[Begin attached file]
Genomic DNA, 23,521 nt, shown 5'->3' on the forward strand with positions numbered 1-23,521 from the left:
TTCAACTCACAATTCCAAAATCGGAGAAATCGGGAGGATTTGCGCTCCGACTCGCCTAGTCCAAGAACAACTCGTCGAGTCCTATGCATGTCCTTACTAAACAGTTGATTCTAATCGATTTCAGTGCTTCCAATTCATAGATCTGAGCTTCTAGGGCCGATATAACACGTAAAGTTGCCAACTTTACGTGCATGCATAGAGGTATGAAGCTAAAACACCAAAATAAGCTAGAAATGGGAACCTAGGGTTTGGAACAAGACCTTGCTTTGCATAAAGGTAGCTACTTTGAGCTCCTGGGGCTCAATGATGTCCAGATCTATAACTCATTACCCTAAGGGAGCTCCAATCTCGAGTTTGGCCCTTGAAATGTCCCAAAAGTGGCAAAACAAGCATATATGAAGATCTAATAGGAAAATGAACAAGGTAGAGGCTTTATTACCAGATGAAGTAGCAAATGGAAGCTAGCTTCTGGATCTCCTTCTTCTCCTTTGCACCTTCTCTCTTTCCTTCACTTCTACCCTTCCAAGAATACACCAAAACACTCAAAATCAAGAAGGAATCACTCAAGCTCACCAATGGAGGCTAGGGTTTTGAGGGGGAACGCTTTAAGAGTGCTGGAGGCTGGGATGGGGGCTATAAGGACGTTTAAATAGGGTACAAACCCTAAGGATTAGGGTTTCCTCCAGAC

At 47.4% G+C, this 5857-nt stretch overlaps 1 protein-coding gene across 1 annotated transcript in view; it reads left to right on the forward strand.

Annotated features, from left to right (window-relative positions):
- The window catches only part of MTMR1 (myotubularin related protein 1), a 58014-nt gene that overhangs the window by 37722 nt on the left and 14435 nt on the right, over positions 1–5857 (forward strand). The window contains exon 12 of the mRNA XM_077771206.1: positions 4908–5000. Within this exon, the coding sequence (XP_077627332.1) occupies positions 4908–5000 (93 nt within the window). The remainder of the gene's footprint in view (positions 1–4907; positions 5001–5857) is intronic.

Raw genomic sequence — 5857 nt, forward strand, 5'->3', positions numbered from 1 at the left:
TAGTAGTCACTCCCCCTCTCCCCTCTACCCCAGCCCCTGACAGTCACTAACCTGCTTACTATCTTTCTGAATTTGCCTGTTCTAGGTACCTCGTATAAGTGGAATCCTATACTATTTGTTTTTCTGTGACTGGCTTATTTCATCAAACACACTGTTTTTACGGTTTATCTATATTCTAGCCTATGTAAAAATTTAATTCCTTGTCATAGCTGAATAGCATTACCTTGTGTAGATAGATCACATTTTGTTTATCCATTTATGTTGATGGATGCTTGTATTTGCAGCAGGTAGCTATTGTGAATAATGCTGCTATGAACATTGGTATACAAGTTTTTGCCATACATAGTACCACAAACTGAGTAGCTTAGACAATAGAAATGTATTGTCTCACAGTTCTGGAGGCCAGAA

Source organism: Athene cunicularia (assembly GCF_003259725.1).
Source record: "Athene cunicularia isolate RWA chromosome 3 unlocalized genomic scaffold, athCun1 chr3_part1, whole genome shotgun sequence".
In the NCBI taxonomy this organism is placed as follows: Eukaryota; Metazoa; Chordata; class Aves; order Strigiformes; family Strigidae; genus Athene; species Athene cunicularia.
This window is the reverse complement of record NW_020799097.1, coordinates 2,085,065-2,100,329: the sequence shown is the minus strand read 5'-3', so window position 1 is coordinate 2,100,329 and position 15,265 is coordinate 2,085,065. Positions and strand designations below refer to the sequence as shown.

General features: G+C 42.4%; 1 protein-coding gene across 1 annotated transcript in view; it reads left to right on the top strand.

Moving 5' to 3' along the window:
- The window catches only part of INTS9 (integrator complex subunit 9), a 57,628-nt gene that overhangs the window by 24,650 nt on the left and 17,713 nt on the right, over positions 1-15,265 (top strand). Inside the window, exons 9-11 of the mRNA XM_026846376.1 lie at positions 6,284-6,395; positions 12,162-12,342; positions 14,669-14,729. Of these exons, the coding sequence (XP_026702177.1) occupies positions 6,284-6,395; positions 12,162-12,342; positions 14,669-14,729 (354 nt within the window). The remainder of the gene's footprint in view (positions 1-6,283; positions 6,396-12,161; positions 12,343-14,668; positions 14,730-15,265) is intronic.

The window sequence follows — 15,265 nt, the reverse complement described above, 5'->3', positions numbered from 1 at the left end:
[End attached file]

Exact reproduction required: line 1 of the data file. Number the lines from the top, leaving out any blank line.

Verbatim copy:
Genomic DNA, 23,521 nt, shown 5'->3' on the forward strand with positions numbered 1-23,521 from the left: